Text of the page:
In recent years, the State of Georgia has been faced with a new crisis: the deadly surge of prescription (Rx) drug abuse. The Centers for Disease Control and Prevention (CDC) has labeled this emerging form of drug abuse a “national epidemic,” and reports that Rx drugs are the cause of more deaths by overdose than “street drugs” such as cocaine, heroin and methamphetamine. A recent CDC study found that in 2009 more Americans died from Rx drugs than motor vehicle accidents, marking the first time drug-related deaths have outnumbered motor vehicle-related deaths since 1979, when the government started tracking drug-related deaths.
The 2010 National Survey on Drug Use and Health found that about 7 million people regularly use Rx drugs for non-medical purposes. Unfortunately, Georgia has not been immune to this growing problem. In 2010 alone, the Georgia Bureau of Investigation (GBI) Medical Examiner’s Office reported there were 560 Rx drug related deaths in the 152 of 159 counties for which it performs autopsies, at least a 10 percent increase since 2009.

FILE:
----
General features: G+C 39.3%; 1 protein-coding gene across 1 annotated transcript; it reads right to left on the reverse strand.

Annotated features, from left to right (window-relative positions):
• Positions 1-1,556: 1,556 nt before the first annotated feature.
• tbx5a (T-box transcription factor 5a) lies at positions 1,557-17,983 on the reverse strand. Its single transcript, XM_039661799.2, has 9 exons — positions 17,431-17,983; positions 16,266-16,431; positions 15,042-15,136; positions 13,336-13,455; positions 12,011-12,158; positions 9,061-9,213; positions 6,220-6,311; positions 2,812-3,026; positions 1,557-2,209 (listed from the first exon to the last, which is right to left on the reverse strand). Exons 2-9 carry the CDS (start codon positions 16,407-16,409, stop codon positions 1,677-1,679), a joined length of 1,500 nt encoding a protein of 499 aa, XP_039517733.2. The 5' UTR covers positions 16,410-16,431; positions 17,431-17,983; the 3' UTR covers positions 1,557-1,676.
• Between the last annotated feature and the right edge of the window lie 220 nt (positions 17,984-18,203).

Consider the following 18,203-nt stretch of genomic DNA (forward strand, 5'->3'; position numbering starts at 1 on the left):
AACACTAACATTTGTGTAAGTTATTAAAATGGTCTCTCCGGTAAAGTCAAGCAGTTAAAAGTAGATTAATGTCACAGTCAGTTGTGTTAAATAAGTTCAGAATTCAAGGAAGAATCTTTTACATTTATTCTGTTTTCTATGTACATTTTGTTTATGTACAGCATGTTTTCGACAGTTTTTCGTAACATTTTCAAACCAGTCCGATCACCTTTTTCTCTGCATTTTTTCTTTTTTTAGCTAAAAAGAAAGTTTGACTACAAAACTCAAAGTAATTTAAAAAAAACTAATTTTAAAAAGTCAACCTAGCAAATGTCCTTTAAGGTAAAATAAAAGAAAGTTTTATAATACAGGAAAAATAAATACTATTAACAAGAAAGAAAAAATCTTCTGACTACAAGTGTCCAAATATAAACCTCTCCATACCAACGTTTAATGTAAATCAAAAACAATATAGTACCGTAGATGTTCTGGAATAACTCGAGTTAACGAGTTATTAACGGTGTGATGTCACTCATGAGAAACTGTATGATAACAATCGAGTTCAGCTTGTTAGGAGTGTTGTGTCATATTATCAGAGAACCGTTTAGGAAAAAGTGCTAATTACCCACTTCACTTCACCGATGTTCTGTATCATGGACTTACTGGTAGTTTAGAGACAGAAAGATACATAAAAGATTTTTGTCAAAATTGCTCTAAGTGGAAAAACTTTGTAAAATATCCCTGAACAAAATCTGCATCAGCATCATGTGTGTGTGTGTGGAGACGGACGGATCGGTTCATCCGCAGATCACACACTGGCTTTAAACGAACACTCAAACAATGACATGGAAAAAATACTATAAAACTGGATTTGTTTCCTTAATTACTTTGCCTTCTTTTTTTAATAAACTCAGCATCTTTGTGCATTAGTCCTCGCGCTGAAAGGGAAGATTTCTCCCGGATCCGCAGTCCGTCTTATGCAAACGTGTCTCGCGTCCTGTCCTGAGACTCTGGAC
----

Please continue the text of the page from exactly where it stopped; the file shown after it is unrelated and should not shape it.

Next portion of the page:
What is extremely troubling is that the abuse is particularly prevalent among teens. In fact, the CDC reports that one in five high school students school has taken a Rx drug without a doctor’s prescription. Even more alarming, many teens are getting these drugs from friends and family.